18 SEPTEMBER 1880, Page 11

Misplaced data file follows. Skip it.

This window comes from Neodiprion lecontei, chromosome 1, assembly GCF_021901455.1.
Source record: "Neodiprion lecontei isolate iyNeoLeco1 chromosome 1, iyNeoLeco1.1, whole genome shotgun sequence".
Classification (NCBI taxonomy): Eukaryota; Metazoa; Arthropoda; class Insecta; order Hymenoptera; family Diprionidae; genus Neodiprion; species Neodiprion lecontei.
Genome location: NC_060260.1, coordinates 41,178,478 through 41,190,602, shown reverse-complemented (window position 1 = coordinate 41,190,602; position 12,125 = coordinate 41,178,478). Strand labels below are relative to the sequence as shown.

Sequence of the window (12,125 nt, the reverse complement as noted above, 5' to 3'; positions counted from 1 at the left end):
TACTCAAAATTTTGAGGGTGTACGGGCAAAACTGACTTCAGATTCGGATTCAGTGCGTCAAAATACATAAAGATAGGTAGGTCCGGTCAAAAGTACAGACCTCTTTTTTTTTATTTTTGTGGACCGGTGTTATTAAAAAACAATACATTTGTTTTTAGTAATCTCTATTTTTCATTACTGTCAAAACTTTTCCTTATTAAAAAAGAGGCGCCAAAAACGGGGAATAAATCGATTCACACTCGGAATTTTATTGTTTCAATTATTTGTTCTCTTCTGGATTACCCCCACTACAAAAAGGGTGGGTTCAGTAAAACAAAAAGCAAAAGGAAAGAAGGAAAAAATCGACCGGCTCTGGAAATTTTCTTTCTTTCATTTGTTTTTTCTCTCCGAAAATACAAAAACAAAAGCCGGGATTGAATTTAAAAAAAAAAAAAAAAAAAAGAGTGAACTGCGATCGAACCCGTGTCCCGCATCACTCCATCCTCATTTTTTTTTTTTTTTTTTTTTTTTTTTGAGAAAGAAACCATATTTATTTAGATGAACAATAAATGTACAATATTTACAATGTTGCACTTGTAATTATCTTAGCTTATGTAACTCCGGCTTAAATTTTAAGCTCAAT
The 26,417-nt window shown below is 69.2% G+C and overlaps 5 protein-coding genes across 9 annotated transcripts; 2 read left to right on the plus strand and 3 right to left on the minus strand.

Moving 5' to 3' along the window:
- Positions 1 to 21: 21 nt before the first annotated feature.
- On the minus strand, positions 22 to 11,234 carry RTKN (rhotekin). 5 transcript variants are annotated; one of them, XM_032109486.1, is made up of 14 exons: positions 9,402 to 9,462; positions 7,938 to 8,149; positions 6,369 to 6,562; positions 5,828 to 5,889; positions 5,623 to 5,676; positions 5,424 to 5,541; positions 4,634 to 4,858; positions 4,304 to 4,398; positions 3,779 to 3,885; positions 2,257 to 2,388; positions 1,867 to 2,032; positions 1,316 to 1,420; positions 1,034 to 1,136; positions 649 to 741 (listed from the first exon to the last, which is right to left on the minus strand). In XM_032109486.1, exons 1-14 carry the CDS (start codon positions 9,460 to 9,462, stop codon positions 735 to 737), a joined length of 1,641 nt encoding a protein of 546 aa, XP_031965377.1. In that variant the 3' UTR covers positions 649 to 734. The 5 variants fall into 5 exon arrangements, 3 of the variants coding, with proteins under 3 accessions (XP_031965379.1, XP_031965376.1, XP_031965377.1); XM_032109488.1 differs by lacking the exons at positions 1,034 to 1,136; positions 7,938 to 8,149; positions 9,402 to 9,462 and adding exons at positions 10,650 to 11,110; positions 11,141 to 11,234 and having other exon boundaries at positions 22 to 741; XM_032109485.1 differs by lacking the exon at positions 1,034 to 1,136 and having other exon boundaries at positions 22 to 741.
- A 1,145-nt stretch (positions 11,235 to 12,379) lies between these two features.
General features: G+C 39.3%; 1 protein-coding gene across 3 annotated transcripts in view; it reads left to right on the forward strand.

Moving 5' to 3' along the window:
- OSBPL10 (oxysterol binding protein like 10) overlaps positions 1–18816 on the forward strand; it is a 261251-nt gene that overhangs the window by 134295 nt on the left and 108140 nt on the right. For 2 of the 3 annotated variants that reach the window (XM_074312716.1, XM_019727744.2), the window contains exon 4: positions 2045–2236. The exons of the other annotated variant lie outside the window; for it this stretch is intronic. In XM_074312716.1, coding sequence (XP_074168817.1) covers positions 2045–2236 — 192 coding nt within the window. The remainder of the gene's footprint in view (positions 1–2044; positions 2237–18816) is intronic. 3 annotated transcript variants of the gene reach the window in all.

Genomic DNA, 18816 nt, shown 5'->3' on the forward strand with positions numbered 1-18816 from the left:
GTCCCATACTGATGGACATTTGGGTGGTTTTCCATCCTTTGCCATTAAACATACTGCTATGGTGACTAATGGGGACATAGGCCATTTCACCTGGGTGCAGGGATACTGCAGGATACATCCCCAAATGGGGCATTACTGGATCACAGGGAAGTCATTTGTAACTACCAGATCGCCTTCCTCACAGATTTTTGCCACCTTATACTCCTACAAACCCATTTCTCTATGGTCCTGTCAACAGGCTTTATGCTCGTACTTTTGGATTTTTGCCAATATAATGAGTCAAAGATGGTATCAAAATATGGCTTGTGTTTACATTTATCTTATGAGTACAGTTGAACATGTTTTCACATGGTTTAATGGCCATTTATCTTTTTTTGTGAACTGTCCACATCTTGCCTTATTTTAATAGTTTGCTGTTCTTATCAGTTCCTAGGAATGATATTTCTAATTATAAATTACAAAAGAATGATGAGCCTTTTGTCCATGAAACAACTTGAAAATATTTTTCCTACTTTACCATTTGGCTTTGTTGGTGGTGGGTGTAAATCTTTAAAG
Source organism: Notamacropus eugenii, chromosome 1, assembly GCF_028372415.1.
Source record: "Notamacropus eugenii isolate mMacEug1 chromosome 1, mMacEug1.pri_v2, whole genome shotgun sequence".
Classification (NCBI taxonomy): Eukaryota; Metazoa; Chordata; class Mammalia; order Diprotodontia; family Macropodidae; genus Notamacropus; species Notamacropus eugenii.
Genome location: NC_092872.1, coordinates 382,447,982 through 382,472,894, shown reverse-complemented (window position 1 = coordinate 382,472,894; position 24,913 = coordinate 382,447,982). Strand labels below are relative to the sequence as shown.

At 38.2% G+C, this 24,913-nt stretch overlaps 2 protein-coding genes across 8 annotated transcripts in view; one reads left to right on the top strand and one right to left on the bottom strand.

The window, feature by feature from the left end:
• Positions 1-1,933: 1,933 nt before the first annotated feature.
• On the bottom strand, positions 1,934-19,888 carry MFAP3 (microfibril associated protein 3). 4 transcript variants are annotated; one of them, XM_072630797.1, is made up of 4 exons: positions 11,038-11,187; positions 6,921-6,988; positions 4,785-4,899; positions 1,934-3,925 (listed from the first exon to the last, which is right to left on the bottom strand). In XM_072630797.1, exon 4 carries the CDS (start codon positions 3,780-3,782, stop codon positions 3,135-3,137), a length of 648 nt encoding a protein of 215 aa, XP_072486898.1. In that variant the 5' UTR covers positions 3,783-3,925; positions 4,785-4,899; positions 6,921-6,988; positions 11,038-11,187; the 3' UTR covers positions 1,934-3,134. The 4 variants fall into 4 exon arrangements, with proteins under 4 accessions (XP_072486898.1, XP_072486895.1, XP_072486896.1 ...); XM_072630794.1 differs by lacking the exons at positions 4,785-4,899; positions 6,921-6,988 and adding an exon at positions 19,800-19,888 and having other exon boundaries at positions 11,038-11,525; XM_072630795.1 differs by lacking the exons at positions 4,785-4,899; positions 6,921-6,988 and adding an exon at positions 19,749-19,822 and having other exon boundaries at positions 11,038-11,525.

THERE seems no good reason to doubt that in the evening of Sunday last some persons, who had read or heard of the attempts on the life of the Emperor of Russia, who were acquainted with the explosive force of dynamite, and who were able to procure large quantities of that terrible material, but who were not quite familiar with the best methods of exploding it, made a deliberate attempt to blow up one of the fast trains leaving Euston Square after eight o'clock. One of these trains is the 8.25 p.m. Irish mail ; another, the 8.50 limited mail for Scotland ; a third, the Scotch express, at 9; and a fourth, the Liverpool and Manchester express, at 9.15. The fact of the attempt is proved by the discovery of a large quantity of dyna- mite, more than four pounds in all, divided into twenty-seven cartridges made of newspaper paper, peeked under the rails at a point near Bushey, and connected with the surface of the rails by three tubes of iudiarubber, tilled with powder and provided with large percussion-caps. The notion of accident is excluded by the fact that two fish-plates had been forcibly raised up, ap- parently by a "jemmy," a burglar's tool, found near the spot. The time is fixed by the facts that at 6.50 the rails were quite clear, while between nine and ten an explosion, believed to be of a piece of dynamite left loose, was heard by two witnesses. The knowledge of the qualities of dynamite possessed by the criminals proves itself, while the imperfection of that know- ledge may be assumed from the fact that men more familiar with it would have laid the cartridges on the rails, and trusted to the percussion of the engine to cause the desired explosion. The idea of the plotters evidently was that the wheels of the engine would explode the caps, that the caps would fire the gunpowder, that the gunpowder would explode the dynamite, and that the dynamite would blast the train, heaving it up as it does rock or earth, and making, of course, a total wreck. The criminals clearly inteuded to destroy an express train with the passengers in it, by means which they hoped would never be discovered. If the explosion succeeded, every vestige of the dynamite would be destroyed, the officials of the train would be killed, and the Railway engineers would be left to gather from confused or contradictory statements, and the condition of the line, the best explanation they could of the causes of the accident. No one would, without evidence, hit upon the sup- position of deliberate wreckage.